Nippon Telegraph and Telephone Corp. ADR (NTT) is at the zenith of the telecom business in Japan. The company has a 66.7% stake of NTT DoCoMo Inc. (NYSE:DCM), the largest wireless service provider in the country with 62.2 million subscribers. And it also owns the two incumbent fixed-line operators, NTT East and NTT West, which account for a 50% market share. Moreover, it provides information and communications technology and data services, which the firm improved in 2010 by boosting its capabilities through the acquisition of Dimension Data and Keane.
A Narrow Moat
Its size and cost advantages have carved the firm a narrow economic moat. Apart from controlling half of Japan’s total wireline market, the company has a 43% market share of the wireless business. To manage such volume, Nippon has built the largest telecom networks in Japan, which support a higher percentage of calls, thus resulting in cost savings. Additionally, its scale provides it with a competitive upside when negotiating pricing discounts with suppliers.
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Nippon generates a healthy free cash flow of over JPY500 billion annually, which it diligently uses to keep an edge over competition. Thus, it was the first company to launch LTE services in 2010, which gave it a two-year advantage over its rivals. Since then, its improved network has boosted data usage as well as average revenue per user.
Furthermore, Nippon recently gained access to the iPhone, which earns the firm the opportunity to reverse its share losses in the youth market. Earlier, market share on the wireless side had declined in favor of competitor Softbank Corp. (SFTBF), which had exclusive rights to sell Apple Inc. (NASDAQ:AAPL)’s iPhone in Japan.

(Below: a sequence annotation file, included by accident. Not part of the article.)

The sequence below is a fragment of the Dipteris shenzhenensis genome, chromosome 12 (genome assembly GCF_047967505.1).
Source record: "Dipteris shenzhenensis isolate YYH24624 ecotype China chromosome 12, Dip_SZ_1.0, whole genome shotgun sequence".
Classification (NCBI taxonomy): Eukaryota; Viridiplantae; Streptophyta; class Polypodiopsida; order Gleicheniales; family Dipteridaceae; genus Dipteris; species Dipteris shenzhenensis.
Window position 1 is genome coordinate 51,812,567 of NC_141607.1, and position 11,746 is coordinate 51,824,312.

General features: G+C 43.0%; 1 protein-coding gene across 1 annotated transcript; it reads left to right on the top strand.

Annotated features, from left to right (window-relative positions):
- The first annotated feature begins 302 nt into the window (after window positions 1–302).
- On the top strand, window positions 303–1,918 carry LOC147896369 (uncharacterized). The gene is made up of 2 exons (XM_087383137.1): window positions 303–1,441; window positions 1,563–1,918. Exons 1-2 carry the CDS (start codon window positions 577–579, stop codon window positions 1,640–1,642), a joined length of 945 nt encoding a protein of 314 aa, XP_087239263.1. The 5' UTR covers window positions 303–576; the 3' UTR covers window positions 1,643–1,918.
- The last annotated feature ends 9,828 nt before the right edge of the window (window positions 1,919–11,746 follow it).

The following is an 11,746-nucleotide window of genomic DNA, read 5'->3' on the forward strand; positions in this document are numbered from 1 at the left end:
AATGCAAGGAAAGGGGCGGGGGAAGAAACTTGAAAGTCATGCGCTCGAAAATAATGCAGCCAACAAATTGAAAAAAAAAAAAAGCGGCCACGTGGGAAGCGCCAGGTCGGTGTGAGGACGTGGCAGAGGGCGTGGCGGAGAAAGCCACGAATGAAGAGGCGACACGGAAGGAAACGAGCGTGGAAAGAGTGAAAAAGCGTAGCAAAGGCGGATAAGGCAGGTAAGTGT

On the other hand, the firm is near to completing the roll out of its fiber to the home network, which has a broader reach than its competitors. Moreover, it allows broadband speeds of 200 Mb/second, which is faster than cable operators’ offering and a rarity among incumbent telecom operators.
However positive for long-term growth, the building of its FTTH network depressed Nippon’s returns on capital. Even though this situation is improving as the rollout nears completion, returns in the fixed-line division still lag those of most incumbent telecom operators.
Returns are also being pressured by KDDI Corp. (KDDIY), the second largest telecom operator in Japan. This firm acquired J:COM, the largest cable TV company in the country, in 2010. As a result, competition has turned more aggressive, since it now offers a quadruple play of services that includes broadband and television as well as wireless and fixed telephony.
A Clear Horizon
Nippon has a strong balance sheet with a solid cash position, which it is using to increase its dividend, buy back stocks, make acquisitions and pay down debt.
Despite the company having difficulties generating decent returns in its fixed-line division, revenue declines in this unit will be sufficiently offset by the growth expected in data usage and its wireless segment.
Nippon’s stock trades at 10.9 its trailing earnings, a compelling multiple compared to the industry median of 16.80. The growth of its earnings per share is also attractive, boasting a 2.2% against its rivals’ average of 0.60%. Its return on invested capital, in turn, showcases a healthy 26.5% compared to its competitors’ median of 23.05%, and will continue to grow as the rollout of its FTTH network finishes, giving capital expenditures a respite.
Hence, although investment gurus David Dreman (Trades, Portfolio) and Charles Brandes (Trades, Portfolio) reduced their holdings in the company I feel strongly bullish about Nippon’s ability to support its leading position in the long run.
Disclosure: Damian Illia holds no position in any stocks mentioned.